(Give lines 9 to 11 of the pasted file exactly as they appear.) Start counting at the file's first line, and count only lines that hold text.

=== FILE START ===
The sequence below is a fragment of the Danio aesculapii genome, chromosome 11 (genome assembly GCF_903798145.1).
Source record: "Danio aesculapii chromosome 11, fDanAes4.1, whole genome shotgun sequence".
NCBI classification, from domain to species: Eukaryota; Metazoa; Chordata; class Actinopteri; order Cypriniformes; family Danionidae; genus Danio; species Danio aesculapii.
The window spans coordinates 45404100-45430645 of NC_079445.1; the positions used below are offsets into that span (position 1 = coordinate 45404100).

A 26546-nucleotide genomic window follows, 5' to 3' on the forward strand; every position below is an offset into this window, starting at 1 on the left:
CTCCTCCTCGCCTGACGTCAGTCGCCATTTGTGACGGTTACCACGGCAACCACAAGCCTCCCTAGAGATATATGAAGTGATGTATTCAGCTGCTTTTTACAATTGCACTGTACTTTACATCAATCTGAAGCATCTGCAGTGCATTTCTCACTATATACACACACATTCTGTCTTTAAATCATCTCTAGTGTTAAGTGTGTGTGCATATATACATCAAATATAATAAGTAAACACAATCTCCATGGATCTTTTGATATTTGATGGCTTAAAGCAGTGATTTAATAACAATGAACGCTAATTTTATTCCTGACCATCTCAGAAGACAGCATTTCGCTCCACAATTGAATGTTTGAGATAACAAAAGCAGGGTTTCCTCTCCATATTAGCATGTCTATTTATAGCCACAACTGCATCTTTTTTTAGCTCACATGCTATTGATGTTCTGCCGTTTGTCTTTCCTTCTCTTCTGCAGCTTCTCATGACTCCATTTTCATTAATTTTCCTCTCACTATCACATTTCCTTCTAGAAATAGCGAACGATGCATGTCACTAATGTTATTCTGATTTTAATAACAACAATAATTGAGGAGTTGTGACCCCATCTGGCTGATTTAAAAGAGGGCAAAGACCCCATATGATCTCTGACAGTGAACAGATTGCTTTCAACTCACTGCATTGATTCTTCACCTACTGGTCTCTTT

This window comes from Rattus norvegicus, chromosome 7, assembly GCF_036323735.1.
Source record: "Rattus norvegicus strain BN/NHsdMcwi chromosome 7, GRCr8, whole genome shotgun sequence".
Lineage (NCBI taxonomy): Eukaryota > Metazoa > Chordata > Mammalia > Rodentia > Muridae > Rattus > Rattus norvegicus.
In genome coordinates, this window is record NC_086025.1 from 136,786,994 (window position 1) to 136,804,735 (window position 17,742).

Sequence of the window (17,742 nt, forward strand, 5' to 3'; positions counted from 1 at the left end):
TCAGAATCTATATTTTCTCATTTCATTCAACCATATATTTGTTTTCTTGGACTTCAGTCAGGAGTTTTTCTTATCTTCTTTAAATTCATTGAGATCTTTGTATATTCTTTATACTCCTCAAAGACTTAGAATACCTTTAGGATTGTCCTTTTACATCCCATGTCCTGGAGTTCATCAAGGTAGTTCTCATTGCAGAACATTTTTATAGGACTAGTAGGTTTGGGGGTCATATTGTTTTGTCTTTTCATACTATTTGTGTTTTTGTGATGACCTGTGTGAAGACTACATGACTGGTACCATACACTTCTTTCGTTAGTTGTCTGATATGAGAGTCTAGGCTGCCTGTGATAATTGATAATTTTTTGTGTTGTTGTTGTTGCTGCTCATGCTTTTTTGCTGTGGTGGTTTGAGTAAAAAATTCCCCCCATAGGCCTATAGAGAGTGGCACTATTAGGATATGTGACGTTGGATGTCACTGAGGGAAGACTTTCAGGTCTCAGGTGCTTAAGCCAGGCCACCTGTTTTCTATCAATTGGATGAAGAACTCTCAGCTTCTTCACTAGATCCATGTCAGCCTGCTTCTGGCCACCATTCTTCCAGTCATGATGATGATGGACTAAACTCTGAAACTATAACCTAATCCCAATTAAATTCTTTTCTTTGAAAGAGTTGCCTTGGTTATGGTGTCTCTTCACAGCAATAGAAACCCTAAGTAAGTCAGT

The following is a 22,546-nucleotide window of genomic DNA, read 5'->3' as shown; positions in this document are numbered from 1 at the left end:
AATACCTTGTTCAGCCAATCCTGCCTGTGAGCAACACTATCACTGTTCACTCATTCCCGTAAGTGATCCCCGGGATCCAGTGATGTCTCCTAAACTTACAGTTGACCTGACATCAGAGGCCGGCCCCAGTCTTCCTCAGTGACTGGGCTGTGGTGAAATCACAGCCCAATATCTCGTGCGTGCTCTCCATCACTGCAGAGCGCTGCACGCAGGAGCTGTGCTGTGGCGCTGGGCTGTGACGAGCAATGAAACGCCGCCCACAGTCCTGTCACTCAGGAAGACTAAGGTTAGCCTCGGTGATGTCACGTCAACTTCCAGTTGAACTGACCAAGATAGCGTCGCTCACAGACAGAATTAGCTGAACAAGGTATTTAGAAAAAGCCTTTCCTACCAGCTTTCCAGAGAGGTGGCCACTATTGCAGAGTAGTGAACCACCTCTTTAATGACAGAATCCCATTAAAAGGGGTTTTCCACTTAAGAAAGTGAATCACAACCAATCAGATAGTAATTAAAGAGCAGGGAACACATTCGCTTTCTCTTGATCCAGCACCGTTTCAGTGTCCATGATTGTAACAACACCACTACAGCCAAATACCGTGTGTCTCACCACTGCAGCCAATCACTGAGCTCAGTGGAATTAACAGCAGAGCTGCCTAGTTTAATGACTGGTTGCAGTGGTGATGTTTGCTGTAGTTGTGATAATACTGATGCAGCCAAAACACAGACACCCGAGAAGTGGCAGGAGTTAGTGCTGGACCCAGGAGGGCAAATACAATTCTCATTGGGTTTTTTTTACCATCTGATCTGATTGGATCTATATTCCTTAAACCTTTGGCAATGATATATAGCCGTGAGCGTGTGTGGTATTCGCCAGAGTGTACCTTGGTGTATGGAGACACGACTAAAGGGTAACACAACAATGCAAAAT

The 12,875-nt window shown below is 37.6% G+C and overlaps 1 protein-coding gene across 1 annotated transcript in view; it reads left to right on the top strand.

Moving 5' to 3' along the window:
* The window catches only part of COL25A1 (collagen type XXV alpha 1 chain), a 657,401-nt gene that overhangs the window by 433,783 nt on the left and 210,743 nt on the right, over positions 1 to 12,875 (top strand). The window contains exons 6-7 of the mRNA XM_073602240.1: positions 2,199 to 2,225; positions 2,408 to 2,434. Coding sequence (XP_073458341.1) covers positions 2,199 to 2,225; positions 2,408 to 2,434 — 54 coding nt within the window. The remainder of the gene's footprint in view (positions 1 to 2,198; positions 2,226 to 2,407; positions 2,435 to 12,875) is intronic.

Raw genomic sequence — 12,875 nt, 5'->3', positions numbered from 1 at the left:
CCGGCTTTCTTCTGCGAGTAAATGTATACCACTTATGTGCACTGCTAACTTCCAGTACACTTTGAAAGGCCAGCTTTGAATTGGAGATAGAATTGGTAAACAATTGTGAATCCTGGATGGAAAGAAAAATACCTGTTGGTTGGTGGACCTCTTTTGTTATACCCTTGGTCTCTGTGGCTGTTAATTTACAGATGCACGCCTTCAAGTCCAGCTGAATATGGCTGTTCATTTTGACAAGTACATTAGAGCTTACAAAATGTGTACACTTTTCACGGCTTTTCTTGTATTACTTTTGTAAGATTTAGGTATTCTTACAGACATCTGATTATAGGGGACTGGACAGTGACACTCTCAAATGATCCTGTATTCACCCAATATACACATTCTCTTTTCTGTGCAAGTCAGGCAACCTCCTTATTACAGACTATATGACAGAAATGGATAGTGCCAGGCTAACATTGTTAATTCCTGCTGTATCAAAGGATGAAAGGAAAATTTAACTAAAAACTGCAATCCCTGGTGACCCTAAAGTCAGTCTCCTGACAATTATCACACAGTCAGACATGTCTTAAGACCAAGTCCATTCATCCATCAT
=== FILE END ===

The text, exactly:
Lineage (NCBI taxonomy): Eukaryota > Metazoa > Chordata > Mammalia > Rodentia > Muridae > Rattus > Rattus norvegicus.
In genome coordinates, this window is record NC_086025.1 from 136,786,994 (window position 1) to 136,804,735 (window position 17,742).

Sequence of the window (17,742 nt, forward strand, 5' to 3'; positions counted from 1 at the left end):